Hepatitis A will clear up on its own in a few weeks or months with no serious after effects. Once recovered, an individual is then immune for life to HAV through the presence of the IgG antibody . About 1 in 100 HAV sufferers may experience a sudden and severe (i.e., "fulminant") infection.

Preventing HAV

Infection HAV infection is preventable! Here's how you do it:
  • Get an immune globulin (IG) shot. An IG shot can provide temporary immunity to the virus for 2 to 3 months when given prior to exposure to HAV or within 2 weeks after exposure.
  • Ask for the HAV vaccine. The HAV vaccine, made from inactive hepatitis A virus (synthetic), is highly effective in preventing the hepatitis A infection. However, its safety when given during pregnancy has not been determined. Check with your doctor to determine how many shots you need. The vaccine provides protection for about four weeks after the first injection; a second injection protects you longer, possibly up to 20 years.
Who should have the HAV vaccine?
  • Users of illegal drugs.
  • Individuals who have chronic liver disease or blood clotting disorders (e.g., hemophilia).
  • Those who have close physical contact with people who live in areas with poor sanitary conditions.
  • Those who travel or work in developing countries. This includes all countries except northern and western Europe, Japan, Australia, New Zealand, and North America except Mexico.
  • Men who have sex with other men.
  • Children in populations that have repeated epidemics of hepatitis A (e.g., Alaska natives, American Indians, and certain closed religious communities).
  • People who have chronic lever disease.

Basics: Hepatitis B (HBV)

What is Hepatitis B?
Hepatitis B is an inflammatory liver disease caused by the hepatitis B virus (HBV) that results in liver cell damage. This damage can lead to scarring of the liver (cirrhosis) and increased risk of liver cancer in some people. About 80,000 Americans were newly infected with HBV in 1999.

Who Is At Risk?
One out of every 20 people in the U. S. will become infected with HBV sometime during their lives. Your risk is higher if you:
  • Have sex with someone infected with HBV.
  • Have sex with more than one partner.
  • Are a man and have sex with a man.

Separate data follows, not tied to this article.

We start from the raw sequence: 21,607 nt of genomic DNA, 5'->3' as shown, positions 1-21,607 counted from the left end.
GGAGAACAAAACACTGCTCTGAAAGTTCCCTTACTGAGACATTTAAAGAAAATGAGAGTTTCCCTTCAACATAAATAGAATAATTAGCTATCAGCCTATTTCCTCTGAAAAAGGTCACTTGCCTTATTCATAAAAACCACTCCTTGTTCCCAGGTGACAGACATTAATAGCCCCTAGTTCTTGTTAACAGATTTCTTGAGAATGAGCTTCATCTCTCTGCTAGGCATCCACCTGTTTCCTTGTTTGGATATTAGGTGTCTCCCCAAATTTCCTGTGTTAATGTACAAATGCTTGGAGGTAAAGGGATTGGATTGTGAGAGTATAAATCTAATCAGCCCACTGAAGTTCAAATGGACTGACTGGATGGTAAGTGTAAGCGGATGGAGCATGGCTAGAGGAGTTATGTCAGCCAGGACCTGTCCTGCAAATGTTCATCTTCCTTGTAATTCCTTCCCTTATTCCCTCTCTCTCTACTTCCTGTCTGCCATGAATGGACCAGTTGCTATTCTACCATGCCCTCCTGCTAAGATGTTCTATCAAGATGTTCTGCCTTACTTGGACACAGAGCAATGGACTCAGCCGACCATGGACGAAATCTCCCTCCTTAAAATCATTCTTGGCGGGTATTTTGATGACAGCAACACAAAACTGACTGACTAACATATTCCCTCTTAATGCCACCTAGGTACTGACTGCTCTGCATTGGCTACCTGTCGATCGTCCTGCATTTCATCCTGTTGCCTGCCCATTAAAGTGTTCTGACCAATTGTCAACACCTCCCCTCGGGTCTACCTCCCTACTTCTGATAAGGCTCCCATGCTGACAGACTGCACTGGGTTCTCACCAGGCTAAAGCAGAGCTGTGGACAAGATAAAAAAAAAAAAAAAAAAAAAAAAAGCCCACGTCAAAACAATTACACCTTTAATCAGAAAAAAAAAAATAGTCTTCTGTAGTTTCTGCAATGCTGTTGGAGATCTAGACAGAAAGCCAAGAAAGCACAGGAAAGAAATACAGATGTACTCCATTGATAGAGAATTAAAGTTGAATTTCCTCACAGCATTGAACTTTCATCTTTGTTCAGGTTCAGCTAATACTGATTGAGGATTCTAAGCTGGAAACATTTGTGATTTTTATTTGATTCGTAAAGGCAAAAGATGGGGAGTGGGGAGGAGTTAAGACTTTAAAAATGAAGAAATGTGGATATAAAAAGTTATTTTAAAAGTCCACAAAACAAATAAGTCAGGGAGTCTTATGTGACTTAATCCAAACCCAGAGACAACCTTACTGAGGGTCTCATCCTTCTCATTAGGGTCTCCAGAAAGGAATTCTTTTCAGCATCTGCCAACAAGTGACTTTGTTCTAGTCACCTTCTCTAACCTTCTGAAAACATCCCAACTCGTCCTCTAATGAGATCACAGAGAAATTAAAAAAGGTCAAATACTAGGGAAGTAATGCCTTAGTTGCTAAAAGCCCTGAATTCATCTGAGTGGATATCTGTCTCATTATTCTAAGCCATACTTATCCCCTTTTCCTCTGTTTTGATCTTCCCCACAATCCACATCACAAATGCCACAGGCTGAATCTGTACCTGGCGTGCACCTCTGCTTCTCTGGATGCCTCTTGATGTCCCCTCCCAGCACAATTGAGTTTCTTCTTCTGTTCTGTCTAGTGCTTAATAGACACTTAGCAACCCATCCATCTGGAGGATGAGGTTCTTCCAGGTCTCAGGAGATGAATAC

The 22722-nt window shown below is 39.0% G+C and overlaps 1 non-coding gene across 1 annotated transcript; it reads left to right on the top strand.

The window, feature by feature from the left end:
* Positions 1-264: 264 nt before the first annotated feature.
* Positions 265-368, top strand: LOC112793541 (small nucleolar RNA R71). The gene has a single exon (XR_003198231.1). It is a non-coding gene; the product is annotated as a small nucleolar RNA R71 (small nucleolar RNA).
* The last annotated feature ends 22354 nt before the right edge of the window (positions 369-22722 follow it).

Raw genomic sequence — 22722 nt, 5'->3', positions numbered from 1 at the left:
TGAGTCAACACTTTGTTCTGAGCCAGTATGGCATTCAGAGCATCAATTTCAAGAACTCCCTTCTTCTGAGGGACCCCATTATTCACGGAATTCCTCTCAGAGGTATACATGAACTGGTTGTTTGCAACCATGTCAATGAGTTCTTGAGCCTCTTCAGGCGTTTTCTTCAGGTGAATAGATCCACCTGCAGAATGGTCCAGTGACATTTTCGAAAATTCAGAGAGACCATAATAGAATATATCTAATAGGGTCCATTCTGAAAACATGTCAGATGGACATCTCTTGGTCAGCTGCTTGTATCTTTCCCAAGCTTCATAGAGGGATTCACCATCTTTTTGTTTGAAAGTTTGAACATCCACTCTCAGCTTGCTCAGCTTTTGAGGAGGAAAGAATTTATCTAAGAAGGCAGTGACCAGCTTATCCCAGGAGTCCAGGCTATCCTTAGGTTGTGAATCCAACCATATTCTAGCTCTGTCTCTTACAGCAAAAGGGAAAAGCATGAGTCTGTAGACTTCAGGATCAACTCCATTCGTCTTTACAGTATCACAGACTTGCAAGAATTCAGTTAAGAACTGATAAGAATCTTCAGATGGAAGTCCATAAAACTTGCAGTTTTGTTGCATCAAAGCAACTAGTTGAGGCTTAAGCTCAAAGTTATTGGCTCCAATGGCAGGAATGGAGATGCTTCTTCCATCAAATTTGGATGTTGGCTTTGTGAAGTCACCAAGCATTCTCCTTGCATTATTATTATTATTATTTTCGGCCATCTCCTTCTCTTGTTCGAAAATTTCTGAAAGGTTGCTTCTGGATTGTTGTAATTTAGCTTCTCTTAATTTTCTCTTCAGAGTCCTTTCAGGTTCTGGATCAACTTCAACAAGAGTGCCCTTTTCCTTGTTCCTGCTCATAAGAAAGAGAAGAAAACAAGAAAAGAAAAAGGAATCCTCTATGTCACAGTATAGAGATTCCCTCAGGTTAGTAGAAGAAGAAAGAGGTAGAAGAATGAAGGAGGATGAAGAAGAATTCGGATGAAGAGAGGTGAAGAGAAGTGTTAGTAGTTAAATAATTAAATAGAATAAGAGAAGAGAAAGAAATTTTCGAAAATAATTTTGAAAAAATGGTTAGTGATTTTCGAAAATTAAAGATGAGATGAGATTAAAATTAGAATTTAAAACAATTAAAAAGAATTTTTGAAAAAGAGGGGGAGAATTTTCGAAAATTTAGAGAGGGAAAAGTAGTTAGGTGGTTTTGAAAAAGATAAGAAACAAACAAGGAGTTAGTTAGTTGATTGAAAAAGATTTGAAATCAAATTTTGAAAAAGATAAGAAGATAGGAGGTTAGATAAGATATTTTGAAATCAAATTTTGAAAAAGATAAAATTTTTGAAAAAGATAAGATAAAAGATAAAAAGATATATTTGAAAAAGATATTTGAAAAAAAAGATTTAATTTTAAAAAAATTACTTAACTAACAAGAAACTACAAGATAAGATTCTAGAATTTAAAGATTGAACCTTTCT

• Live in the same house with someone who has chronic HBV infection.
  • Have a job that involves contact with human blood.
  • Inject illegal substances/drugs. Have hemophilia.
  • Travel to areas where HBV is common (this includes all countries except northern and western Europe, Japan, Australia, New Zealand, and North America except Mexico).
Many people with newly acquired hepatitis B have no symptoms at all, or they may be very mild and flu-like – loss of appetite, nausea, fatigue, muscle or joint aches, mild fever, and possibly jaundice (yellowish tinge to the skin). The only way to know if you are currently infected with HBV – or if you still carry the virus – is to ask your doctor to do a specific blood test for hepatitis B (it may not be included in a routine blood test). The test may not show positive during the incubation period (45-180 days).

There are three standard blood tests for HBV:
  • HBsAG (hepatitis B surface antigen):
    When this test is positive or reactive, you are infected with HBV and can pass it on to others.
  • Anti-HBc (antibody to hepatitis B core antigen):
    When you test positive, it means you are currently infected with HBV or have been infected at some point in the past.
  • Anti-HBs (antibody to HbsAg):
    When this test is positive, it means that you are immune to hepatitis B either as a result of having had the disease or from having been given the vaccine.
How Does It Spread?
HBV is found in blood, seminal fluid, and vaginal secretions. The risk of transmission is increased in these situations:
  • Sexual contact with an infected person.
  • Living in the same household with an infected individual.
  • Contact with infected blood or seminal fluid and contaminated needles, including tattoo/body piercing instruments.
  • HBV-infected mother to her newborn at time of delivery (prenatal blood tests for HBV should always be done if there is a suspicion of HBV).
Treating HBV
There are two medications to treat chronic HBV – Interferon (IFN) and Lamivudine. Less than 50% of patients with chronic HBV are candidates for interferon therapy. Initially, 40% of HBV patients who are treated with IFN will respond. However, some will relapse when the treatment is stopped. Overall, about 35% of the eligible patients will benefit. IFN treatments may have a number of side effects, including flu-like symptoms, headache, nausea, vomiting, loss of appetite, depression, diarrhea, fatigue, and thinning hair. Interferon may lower the production of white blood cells and platelets by depressing the bone marrow. Thus, blood tests are needed to monitor blood cells, platelets, and liver enzymes. The response to oral Lamivudine, given for at least one year, may be somewhat lower. In addition, those who are chronically infected with HBV should be vaccinated against hepatitis A. There is no treatment for acute Hepatitis B.

Disease Outcome
- Either you develop immunity to HBV . . . 95% of adults infected develop antibodies and recover spontaneously within six months. Upon recovery, they develop immunity to the virus and they are not infectious to others. Blood tests will always test positive for the HBV antibody. Blood banks will not accept donations of blood from HBV-immune people.